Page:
The Joys of the Tiki Bar

I fucking love tiki bars. The Perth dudes who run Hula Bula and Deville’s Pad set one up in Fitzroy, which opened last week, and it is fucking awesome, and I am stupidly happy about it. First of all, a friend of mine has moved over here to run it, so I get to have him in my life again, which is awesome, and secondly, THERE’S A FREAKING TIKI BAR IN MY FAVOURITE MELBOURNE SUBURB. Why do I love tiki bars so much? Because a well done tiki bar is never half arsed. The fantasy worlds created within them are pure modern day temples to drinking. Everything revolves around smiling and having a legitimately good time, and it’s not a desperate, fake, money hungry happiness- it’s a near childish enrapture with sugary booze, an innocent passion for the enjoyment of liquor, a delight in transporting patrons in to a different world where you can’t help but laugh loudly and wholeheartedly at everything.

When I lived in Perth I had a short stint as the door bitch at Hula Bula Bar. I didn’t really know anyone who worked there and I was a little bit shy, so I never hung around for long after I finished, but that dark, colourful and visually cluttered space gave me my first taste of the tiki kitsch vibe. Nearly every time I’ve visited Perth since moving away, I’ve made an effort to get back to Hula Bula, even if to just sit at the bar and watch the bar tenders do their thing, because I am a total creep, but I’m also a total child and just love being amongst it. Fruity booze, coloured lights, novelty plastic things in drinks, ocean sounds in the bathrooms, it’s all a massive show that requires very little effort from the bar staff and managers to keep the fantasy going for the broad range of people who feel compelled to enter that beautiful below-hotel den.

When I walked into this new tiki bar in Fitzroy- The Luwow- it felt like coming home. Only it was a much bigger, more ambitious home with more money at the owner’s disposal. The wood, rope, plastic plants and fake volcanic rock throughout created a beautiful sense of enclosure in the spacious venue, with the whole thing feeling much more like a beach hut than I was expecting. The cocktail lounge seems to be more than double the size of Hula Bula, with an almost hidden door in the corner leading to a band room that is like a miniaturised, bluer-in-hue version of Deville’s Pad, complete with go-go dancer cages on either side of the stage. Walking into the nearly finished band room that night, with ladders and drop sheets still on the floor as the manager showed off all their hard work before it was officially opened to the public, I looked around in awe and anticipation, my stomach doing little back flips at the thought of the ridiculous nights that will inevitably ensue when the lights are dim and rockabilly bands start to play every weekend to crowds of hyped up rum drinkers dressed to the nines in vaguely (or not so vaguely) retro attire.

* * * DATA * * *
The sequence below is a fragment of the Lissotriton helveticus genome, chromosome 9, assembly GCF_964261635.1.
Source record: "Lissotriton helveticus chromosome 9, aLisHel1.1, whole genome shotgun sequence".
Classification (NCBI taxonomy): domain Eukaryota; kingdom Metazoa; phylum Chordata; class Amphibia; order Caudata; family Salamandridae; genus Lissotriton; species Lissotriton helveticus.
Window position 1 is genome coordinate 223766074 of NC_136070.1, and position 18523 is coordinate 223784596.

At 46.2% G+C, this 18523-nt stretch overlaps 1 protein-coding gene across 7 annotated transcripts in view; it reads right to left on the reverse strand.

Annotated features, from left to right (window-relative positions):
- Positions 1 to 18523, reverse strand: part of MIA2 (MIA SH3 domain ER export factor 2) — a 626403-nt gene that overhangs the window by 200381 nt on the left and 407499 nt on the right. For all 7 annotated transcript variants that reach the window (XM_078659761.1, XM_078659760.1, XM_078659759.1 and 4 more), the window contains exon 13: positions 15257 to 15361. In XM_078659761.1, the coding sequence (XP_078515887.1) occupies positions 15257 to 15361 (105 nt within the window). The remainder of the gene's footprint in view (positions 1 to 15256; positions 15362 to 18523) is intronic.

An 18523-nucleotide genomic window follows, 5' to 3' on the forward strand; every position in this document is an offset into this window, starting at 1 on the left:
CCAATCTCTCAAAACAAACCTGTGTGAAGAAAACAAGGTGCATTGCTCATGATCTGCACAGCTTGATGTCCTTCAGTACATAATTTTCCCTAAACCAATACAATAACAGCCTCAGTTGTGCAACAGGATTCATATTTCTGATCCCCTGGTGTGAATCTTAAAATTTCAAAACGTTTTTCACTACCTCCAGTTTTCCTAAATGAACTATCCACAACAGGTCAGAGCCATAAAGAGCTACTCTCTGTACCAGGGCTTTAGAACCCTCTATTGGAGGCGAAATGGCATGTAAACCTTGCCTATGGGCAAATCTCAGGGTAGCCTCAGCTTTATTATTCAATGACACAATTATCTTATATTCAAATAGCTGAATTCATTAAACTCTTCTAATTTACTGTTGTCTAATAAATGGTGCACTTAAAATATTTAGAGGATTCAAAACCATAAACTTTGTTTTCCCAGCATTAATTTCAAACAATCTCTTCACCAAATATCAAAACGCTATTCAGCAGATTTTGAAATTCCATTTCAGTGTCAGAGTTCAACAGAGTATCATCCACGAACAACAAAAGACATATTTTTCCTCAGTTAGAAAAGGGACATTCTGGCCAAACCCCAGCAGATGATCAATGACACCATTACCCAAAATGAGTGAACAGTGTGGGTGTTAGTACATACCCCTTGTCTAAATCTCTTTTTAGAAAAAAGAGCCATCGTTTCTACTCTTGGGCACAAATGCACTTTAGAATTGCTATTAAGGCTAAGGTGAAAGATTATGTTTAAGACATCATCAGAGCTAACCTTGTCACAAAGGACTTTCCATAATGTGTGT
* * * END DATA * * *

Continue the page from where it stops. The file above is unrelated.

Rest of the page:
I suppose the reason I look forward to this ridiculousness so much is because of that previously mentioned idea of the tiki bar as a temple. When one thinks of a tiki bar, they think of the cocktails, the theme, the totems, the beach huts, and therein lies the pull. The worship of fun and drink, a post-depression era type decadence and appreciation of simple enjoyment. Generally, the population does not go to a tiki bar to get laid, and as such there seems to be a higher level of respect and comfort in these venues, and a silliness that would be frowned upon in most other watering holes- dance clubs, wine bars, dingy live music venues, warehouse parties etc. They all have their place in culture, but it seems to me that while getting laid is a high priority for single patrons to these other venues, those single folk who come to a tiki bar are in it much more for the experience. And I LOVE that.

I find the whole immersion in a boozy fantasy land thing fascinating. The original tiki bars, opened in the 1930’s, were homages to islander art and culture experienced by the proprietors during their travels. At that time, the world was beginning to open up for individuals- travel was easier, and exotic cultures were very much all the rage. Appreciation for the exotic has evolved through breeding with Amercian kitsch and pop culture to become the brightly coloured, highly stylised experience we know it as today. While there are a large number of people involved in the tiki industry, particular in the design elements, who stay truer to the Polynesian origins of this “culture”, generally one cannot step foot into a full on, inner-city tiki venue without feeling like you’re in an Elvis film, or are about to be carried off by a group of scantily clad youths in the middle of a surf rock clip from the 50’s or 60’s.

It’s a deliciously weird environment, both comforting and exhilarating, and the presence of high heels, bright red lipstick, Betty Page haircuts and Elvis quiffs, leather and leopard print amongst it all bring a sense of wonderment to the beholder, a feeling that even though the world outside the elaborately carved doors of the Luwow exists in an awful state of enslavement to the whims of bankers, there still exists an inspiration taken from a simpler way of life, a distorted yet pleasant attitude that goddammit, we can still enjoy something tasty and something visually stimulating; it’s perfectly fine to retreat to this fake tropical paradise because even though the drinks are comparatively expensive, there is no reason for negativity in a tiki bar, not when you’ve got a giant totem pole next to you, a belly full of rum, and a fucking zombie finger puppet hanging off the edge of your glass.